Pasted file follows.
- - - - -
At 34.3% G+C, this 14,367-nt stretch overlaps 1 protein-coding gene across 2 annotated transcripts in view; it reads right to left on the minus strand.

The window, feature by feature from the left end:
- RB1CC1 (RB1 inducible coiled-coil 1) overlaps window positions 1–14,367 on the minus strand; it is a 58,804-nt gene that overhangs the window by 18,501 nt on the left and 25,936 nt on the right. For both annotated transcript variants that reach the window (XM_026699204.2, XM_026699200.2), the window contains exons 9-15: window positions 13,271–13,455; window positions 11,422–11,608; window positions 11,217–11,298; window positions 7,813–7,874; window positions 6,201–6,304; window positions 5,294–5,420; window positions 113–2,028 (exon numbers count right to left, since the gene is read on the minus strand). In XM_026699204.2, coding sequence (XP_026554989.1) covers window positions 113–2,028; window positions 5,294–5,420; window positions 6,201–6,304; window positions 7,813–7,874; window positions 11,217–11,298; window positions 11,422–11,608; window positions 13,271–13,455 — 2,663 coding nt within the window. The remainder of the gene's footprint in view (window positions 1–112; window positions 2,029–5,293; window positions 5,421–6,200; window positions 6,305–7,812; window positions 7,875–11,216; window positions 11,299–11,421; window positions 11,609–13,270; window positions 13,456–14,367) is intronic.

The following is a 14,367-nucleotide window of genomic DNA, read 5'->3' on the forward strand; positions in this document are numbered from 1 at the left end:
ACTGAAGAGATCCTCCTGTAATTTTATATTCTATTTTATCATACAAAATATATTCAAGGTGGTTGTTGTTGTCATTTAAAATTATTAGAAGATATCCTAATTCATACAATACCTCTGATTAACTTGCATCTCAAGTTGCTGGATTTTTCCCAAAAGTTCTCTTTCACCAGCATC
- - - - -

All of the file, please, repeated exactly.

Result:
At 34.3% G+C, this 14,367-nt stretch overlaps 1 protein-coding gene across 2 annotated transcripts in view; it reads right to left on the minus strand.

The window, feature by feature from the left end:
- RB1CC1 (RB1 inducible coiled-coil 1) overlaps window positions 1–14,367 on the minus strand; it is a 58,804-nt gene that overhangs the window by 18,501 nt on the left and 25,936 nt on the right. For both annotated transcript variants that reach the window (XM_026699204.2, XM_026699200.2), the window contains exons 9-15: window positions 13,271–13,455; window positions 11,422–11,608; window positions 11,217–11,298; window positions 7,813–7,874; window positions 6,201–6,304; window positions 5,294–5,420; window positions 113–2,028 (exon numbers count right to left, since the gene is read on the minus strand). In XM_026699204.2, coding sequence (XP_026554989.1) covers window positions 113–2,028; window positions 5,294–5,420; window positions 6,201–6,304; window positions 7,813–7,874; window positions 11,217–11,298; window positions 11,422–11,608; window positions 13,271–13,455 — 2,663 coding nt within the window. The remainder of the gene's footprint in view (window positions 1–112; window positions 2,029–5,293; window positions 5,421–6,200; window positions 6,305–7,812; window positions 7,875–11,216; window positions 11,299–11,421; window positions 11,609–13,270; window positions 13,456–14,367) is intronic.

The following is a 14,367-nucleotide window of genomic DNA, read 5'->3' on the forward strand; positions in this document are numbered from 1 at the left end:
ACTGAAGAGATCCTCCTGTAATTTTATATTCTATTTTATCATACAAAATATATTCAAGGTGGTTGTTGTTGTCATTTAAAATTATTAGAAGATATCCTAATTCATACAATACCTCTGATTAACTTGCATCTCAAGTTGCTGGATTTTTCCCAAAAGTTCTCTTTCACCAGCATC